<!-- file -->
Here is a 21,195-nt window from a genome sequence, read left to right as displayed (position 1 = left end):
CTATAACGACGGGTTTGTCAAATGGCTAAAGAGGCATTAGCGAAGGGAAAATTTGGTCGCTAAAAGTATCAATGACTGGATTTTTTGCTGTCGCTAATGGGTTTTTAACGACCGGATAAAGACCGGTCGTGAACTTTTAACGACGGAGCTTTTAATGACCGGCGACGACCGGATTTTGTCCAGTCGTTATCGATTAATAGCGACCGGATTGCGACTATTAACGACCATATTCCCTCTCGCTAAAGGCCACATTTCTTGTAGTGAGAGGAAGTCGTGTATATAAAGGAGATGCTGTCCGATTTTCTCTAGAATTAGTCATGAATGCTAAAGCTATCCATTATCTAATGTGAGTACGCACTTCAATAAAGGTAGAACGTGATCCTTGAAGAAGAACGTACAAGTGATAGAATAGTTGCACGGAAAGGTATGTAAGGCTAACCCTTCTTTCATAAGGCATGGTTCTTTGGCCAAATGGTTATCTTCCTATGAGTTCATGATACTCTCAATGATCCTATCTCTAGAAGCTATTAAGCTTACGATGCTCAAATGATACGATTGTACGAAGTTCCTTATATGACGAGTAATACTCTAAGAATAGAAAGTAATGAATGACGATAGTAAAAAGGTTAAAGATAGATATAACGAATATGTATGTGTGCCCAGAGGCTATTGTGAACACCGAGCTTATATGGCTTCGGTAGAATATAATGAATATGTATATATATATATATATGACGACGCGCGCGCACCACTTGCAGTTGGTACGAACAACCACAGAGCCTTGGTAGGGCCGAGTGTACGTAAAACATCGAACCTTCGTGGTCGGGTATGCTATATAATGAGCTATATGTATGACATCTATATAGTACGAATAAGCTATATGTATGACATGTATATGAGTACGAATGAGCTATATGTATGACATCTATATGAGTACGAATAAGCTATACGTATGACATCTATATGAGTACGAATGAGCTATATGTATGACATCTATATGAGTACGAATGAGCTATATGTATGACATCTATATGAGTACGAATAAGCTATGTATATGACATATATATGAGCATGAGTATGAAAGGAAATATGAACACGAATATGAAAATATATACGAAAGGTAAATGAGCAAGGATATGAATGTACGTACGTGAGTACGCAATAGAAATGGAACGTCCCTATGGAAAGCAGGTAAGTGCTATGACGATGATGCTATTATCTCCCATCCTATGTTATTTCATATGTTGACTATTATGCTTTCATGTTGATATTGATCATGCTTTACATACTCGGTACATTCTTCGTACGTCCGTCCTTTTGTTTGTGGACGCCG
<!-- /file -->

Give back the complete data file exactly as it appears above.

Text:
Here is a 21,195-nt window from a genome sequence, read left to right as displayed (position 1 = left end):
CTATAACGACGGGTTTGTCAAATGGCTAAAGAGGCATTAGCGAAGGGAAAATTTGGTCGCTAAAAGTATCAATGACTGGATTTTTTGCTGTCGCTAATGGGTTTTTAACGACCGGATAAAGACCGGTCGTGAACTTTTAACGACGGAGCTTTTAATGACCGGCGACGACCGGATTTTGTCCAGTCGTTATCGATTAATAGCGACCGGATTGCGACTATTAACGACCATATTCCCTCTCGCTAAAGGCCACATTTCTTGTAGTGAGAGGAAGTCGTGTATATAAAGGAGATGCTGTCCGATTTTCTCTAGAATTAGTCATGAATGCTAAAGCTATCCATTATCTAATGTGAGTACGCACTTCAATAAAGGTAGAACGTGATCCTTGAAGAAGAACGTACAAGTGATAGAATAGTTGCACGGAAAGGTATGTAAGGCTAACCCTTCTTTCATAAGGCATGGTTCTTTGGCCAAATGGTTATCTTCCTATGAGTTCATGATACTCTCAATGATCCTATCTCTAGAAGCTATTAAGCTTACGATGCTCAAATGATACGATTGTACGAAGTTCCTTATATGACGAGTAATACTCTAAGAATAGAAAGTAATGAATGACGATAGTAAAAAGGTTAAAGATAGATATAACGAATATGTATGTGTGCCCAGAGGCTATTGTGAACACCGAGCTTATATGGCTTCGGTAGAATATAATGAATATGTATATATATATATATATGACGACGCGCGCGCACCACTTGCAGTTGGTACGAACAACCACAGAGCCTTGGTAGGGCCGAGTGTACGTAAAACATCGAACCTTCGTGGTCGGGTATGCTATATAATGAGCTATATGTATGACATCTATATAGTACGAATAAGCTATATGTATGACATGTATATGAGTACGAATGAGCTATATGTATGACATCTATATGAGTACGAATAAGCTATACGTATGACATCTATATGAGTACGAATGAGCTATATGTATGACATCTATATGAGTACGAATGAGCTATATGTATGACATCTATATGAGTACGAATAAGCTATGTATATGACATATATATGAGCATGAGTATGAAAGGAAATATGAACACGAATATGAAAATATATACGAAAGGTAAATGAGCAAGGATATGAATGTACGTACGTGAGTACGCAATAGAAATGGAACGTCCCTATGGAAAGCAGGTAAGTGCTATGACGATGATGCTATTATCTCCCATCCTATGTTATTTCATATGTTGACTATTATGCTTTCATGTTGATATTGATCATGCTTTACATACTCGGTACATTCTTCGTACGTCCGTCCTTTTGTTTGTGGACGCCG